- bribery of foreign public officials
- child pornography
- child sex tourism
- female genital mutilation
- forced marriage
- money laundering
Staying within the law
There are conservative standards of dress and behaviour. Take care not to offend, especially when outside resort areas. If in doubt, seek local advice.
Take out comprehensive travel insurance before you depart to cover overseas medical costs, including medical evacuation.
Remember, regardless of how healthy and fit you are, if you can't afford travel insurance, you can't afford to travel. The Australian Government will not pay for your medical expenses overseas or medical evacuation costs. This can be very expensive and cost you many thousands of dollars upfront.
- what circumstances and activities are and are not covered under your policy
- you are covered for the whole time you will be away.
Physical and mental health
Consider your physical and mental health before travelling, especially if you have an existing medical condition.
- At least eight weeks before you depart, see your doctor or travel clinic for a basic health check-up, and to discuss your travel plans and implications for your health.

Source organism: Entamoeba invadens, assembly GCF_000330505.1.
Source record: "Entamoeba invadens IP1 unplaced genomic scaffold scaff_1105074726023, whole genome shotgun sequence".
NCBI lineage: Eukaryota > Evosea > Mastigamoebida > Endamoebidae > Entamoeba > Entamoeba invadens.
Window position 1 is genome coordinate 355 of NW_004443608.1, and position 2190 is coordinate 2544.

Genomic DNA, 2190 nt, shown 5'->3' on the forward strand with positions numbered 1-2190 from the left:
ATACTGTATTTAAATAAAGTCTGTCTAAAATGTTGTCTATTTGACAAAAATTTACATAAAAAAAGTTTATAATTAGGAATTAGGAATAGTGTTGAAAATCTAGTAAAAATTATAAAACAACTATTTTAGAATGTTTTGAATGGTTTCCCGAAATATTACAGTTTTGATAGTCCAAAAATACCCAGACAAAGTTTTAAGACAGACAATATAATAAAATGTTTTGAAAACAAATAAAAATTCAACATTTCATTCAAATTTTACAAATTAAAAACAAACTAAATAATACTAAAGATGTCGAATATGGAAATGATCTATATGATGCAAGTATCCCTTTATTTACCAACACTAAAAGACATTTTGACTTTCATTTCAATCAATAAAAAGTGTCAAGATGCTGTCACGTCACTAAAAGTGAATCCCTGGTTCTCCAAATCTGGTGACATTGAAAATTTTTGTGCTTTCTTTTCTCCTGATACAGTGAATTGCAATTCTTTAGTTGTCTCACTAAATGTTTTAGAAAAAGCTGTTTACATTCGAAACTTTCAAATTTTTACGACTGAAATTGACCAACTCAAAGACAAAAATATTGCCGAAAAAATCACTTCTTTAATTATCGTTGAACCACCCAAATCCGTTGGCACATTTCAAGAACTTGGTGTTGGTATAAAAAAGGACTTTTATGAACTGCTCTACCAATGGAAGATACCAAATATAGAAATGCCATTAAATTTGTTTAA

- Get vaccinated before you travel.
Not all medications available over the counter or by prescription in Australia are available in other countries. Some may even be considered illegal or a controlled substance, even if prescribed by an Australian doctor.
Before you leave Australia, check if your medication is legal in each country you're travelling to and find out if any quantity restrictions or certification requirements apply. Consult your doctor about alternatives well in advance of travel.
Take legal prescription medicine with you so you remain in good health. Keep your medicines in their original packaging. Always carry a copy of your prescription and a letter from your doctor stating what the medicine is, how much you'll take and that it's for personal use only.
Outbreaks of the mosquito-borne illnesses such as dengue fever, chikungunya and Zika virus occur from time-to-time in the Cook Islands.
Protect yourself against mosquito-borne illnesses:
- ensure your accommodation is mosquito proof
- take measures to avoid insect bites, including always using insect repellent and wearing long, loose fitting, light coloured clothing